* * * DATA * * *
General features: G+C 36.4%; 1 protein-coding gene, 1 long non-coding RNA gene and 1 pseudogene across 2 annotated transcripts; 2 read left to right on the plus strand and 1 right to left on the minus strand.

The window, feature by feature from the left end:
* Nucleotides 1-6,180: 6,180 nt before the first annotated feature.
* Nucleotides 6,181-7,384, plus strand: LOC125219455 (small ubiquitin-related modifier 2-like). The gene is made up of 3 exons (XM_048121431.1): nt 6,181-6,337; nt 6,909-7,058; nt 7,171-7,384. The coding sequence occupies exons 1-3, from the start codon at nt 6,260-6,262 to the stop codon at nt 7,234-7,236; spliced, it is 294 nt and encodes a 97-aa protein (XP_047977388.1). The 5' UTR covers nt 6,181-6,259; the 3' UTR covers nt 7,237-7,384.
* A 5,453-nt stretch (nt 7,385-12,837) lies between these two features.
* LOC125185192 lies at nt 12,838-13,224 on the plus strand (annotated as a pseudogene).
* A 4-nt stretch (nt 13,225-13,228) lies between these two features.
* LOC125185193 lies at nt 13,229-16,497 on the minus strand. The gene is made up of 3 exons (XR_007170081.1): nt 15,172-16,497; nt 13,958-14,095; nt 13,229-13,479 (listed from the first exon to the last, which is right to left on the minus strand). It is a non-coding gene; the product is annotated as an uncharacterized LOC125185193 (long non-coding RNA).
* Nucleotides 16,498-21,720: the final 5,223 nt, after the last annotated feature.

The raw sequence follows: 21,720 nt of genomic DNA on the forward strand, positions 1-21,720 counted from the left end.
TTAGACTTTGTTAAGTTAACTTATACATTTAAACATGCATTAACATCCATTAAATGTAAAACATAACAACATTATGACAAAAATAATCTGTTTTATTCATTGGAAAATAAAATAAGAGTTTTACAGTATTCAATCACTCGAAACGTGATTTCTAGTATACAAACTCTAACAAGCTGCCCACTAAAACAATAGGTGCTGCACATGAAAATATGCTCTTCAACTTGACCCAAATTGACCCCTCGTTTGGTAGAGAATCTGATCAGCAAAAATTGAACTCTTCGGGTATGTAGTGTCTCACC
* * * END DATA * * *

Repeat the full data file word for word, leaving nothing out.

General features: G+C 36.4%; 1 protein-coding gene, 1 long non-coding RNA gene and 1 pseudogene across 2 annotated transcripts; 2 read left to right on the plus strand and 1 right to left on the minus strand.

The window, feature by feature from the left end:
* Nucleotides 1-6,180: 6,180 nt before the first annotated feature.
* Nucleotides 6,181-7,384, plus strand: LOC125219455 (small ubiquitin-related modifier 2-like). The gene is made up of 3 exons (XM_048121431.1): nt 6,181-6,337; nt 6,909-7,058; nt 7,171-7,384. The coding sequence occupies exons 1-3, from the start codon at nt 6,260-6,262 to the stop codon at nt 7,234-7,236; spliced, it is 294 nt and encodes a 97-aa protein (XP_047977388.1). The 5' UTR covers nt 6,181-6,259; the 3' UTR covers nt 7,237-7,384.
* A 5,453-nt stretch (nt 7,385-12,837) lies between these two features.
* LOC125185192 lies at nt 12,838-13,224 on the plus strand (annotated as a pseudogene).
* A 4-nt stretch (nt 13,225-13,228) lies between these two features.
* LOC125185193 lies at nt 13,229-16,497 on the minus strand. The gene is made up of 3 exons (XR_007170081.1): nt 15,172-16,497; nt 13,958-14,095; nt 13,229-13,479 (listed from the first exon to the last, which is right to left on the minus strand). It is a non-coding gene; the product is annotated as an uncharacterized LOC125185193 (long non-coding RNA).
* Nucleotides 16,498-21,720: the final 5,223 nt, after the last annotated feature.

The raw sequence follows: 21,720 nt of genomic DNA on the forward strand, positions 1-21,720 counted from the left end.
TTAGACTTTGTTAAGTTAACTTATACATTTAAACATGCATTAACATCCATTAAATGTAAAACATAACAACATTATGACAAAAATAATCTGTTTTATTCATTGGAAAATAAAATAAGAGTTTTACAGTATTCAATCACTCGAAACGTGATTTCTAGTATACAAACTCTAACAAGCTGCCCACTAAAACAATAGGTGCTGCACATGAAAATATGCTCTTCAACTTGACCCAAATTGACCCCTCGTTTGGTAGAGAATCTGATCAGCAAAAATTGAACTCTTCGGGTATGTAGTGTCTCACC